As we close out one week and kick off another, let’s take a moment to look back at the attention-grabbing headlines from the past seven days (February 23 – February 17). Some of the news you may recall, some may be new to you, but all of the topics below are worthy of a mention.
Hardly anything is certain apropos of Samsung’s impending Galaxy S5, with only six days left until the big unveil, and the latest piece of gossip also debunks previous reports to keep the waters as muddy as possible. It’s as if so-called tipsters and insiders are trying to confuse us and preserve the mystery.
Unlike its “M8” cousin, which remains a puzzle in many ways, the HTC Desire 8 is basically an open book after a couple of appearances in the rumor game and an official confirmation/tease from HTC China.
Once again trailing Samsung, HTC has reportedly started sending out invites for a simultaneous London – New York press event on March 25, thus confirming the announcement date of the company’s next-generation flagship.
Samsung has so far been peculiarly quiet about how many Galaxy devices will get the impending Android 4.4 KitKat update and when, even with the OTA already rolling out to the Note 3. But the ominous silence is now behind us, as a list of 14, that’s right, 14 smartphones and tablets due for a chocolaty software bump has gone official.
LG isn’t waiting around for Mobile World Congress to kick off and has unveiled details on the G2 mini ahead of its formal launch next week. The Korean company is continuing the tradition of manufacturers fitting mid-range specs inside devices carrying the name of their larger, flagship counterparts, a tradition that was temporarily turned on its head with the release of Sony’s small-yet-powerful Sony Xperia Z1 Compact.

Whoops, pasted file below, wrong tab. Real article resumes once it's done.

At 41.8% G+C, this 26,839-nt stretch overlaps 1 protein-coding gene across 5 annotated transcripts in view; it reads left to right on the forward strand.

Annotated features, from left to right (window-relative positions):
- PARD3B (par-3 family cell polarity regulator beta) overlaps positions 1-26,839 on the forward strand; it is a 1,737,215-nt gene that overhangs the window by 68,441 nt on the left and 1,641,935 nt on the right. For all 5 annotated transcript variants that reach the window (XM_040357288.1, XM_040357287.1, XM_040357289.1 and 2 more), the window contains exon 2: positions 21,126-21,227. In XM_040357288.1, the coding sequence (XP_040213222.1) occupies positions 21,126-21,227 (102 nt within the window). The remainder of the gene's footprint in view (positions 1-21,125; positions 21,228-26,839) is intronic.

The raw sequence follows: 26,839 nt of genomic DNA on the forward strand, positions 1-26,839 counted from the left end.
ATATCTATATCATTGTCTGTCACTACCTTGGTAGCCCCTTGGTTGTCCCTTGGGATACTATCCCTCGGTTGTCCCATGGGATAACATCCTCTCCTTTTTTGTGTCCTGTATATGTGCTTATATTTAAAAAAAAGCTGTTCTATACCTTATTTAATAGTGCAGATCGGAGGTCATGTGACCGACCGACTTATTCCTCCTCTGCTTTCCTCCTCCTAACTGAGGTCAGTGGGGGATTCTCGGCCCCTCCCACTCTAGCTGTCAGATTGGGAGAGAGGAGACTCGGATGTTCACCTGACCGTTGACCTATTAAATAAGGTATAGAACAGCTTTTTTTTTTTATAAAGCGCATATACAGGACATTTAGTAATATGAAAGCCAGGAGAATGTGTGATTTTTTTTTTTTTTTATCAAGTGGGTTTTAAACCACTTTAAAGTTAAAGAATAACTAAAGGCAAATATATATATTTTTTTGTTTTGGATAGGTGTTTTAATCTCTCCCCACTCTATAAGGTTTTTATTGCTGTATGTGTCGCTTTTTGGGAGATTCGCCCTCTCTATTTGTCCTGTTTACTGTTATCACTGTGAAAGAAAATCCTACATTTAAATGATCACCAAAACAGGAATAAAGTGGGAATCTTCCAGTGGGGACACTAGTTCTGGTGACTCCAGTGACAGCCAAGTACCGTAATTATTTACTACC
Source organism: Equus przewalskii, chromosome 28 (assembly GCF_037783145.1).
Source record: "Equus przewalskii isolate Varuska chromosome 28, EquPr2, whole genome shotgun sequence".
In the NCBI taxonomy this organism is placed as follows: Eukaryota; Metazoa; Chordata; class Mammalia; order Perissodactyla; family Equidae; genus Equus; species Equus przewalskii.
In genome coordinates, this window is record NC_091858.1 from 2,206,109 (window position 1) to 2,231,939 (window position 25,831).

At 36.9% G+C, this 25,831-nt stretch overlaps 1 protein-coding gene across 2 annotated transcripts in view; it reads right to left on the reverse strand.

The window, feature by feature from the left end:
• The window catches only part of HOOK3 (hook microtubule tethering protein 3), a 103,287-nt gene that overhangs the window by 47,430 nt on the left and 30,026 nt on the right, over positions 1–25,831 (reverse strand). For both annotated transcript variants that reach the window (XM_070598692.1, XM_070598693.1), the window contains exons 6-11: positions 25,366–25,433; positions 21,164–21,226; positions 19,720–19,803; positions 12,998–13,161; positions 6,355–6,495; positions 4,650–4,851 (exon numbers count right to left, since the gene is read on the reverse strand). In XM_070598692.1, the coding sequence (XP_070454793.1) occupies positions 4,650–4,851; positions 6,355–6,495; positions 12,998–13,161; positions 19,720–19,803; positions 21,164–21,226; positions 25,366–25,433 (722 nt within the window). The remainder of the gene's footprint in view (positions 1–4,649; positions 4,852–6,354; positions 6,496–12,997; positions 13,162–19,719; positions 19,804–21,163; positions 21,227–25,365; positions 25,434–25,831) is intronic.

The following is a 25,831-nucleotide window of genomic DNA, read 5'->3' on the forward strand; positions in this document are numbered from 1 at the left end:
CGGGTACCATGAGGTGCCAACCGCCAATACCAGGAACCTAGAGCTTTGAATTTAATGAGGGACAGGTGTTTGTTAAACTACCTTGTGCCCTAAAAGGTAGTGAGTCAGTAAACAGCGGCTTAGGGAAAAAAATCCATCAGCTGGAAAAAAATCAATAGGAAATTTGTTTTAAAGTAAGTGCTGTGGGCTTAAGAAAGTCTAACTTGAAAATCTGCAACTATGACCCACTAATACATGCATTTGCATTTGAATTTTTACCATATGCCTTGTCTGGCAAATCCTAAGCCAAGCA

Mark your calendars for June 25th and June 26th as that is when Google will be holding its I/O developers conference at San Francisco’s Moscone West conference hall. The initial event details were announced on Google+ by Android head Sundar Pichai.
Facebook announced on Wednesday that it is buying WhatsApp and its messaging service for $16 billion. The social network will pay a total of $19 billion including $4 billion in cash, $12 billion in Facebook stock shares and $3 billion in restricted stock units, which will be given to WhatsApp’s founders and its 50 employees.
Since Android doesn’t technically offer support for 64-bit hardware yet, there was never much to rumors of Samsung’s Galaxy S5 packing a brand new Exynos processor built on the same architecture as Apple’s A7 chip.
It’s so close I can almost feel it, see it, smell it, touch it, scan my fingerprints on it. Samsung’s “next big thing”, the Galaxy S5, is to go official at long last on Monday, during an Unpacked press conference at Barcelona’s Mobile World Congress.
Google today took the wraps off Project Tango, a prototype smartphone from the Motorola’s Advanced Technology and Projects (ATAP) group. ATAP, now under the oversight of Google’s Android group, has developed a sensor-filled smartphone capable of mapping the 3D environment of a device.
Less than two days after it sold to Facebook, the social network that is notoriously known for having major issues with privacy, WhatsApp released a new version for Android that allows users more granular control over their status, profile photo and last seen date and time — almost as if to prove to everyone that the Facebook acquisition won’t impact their work.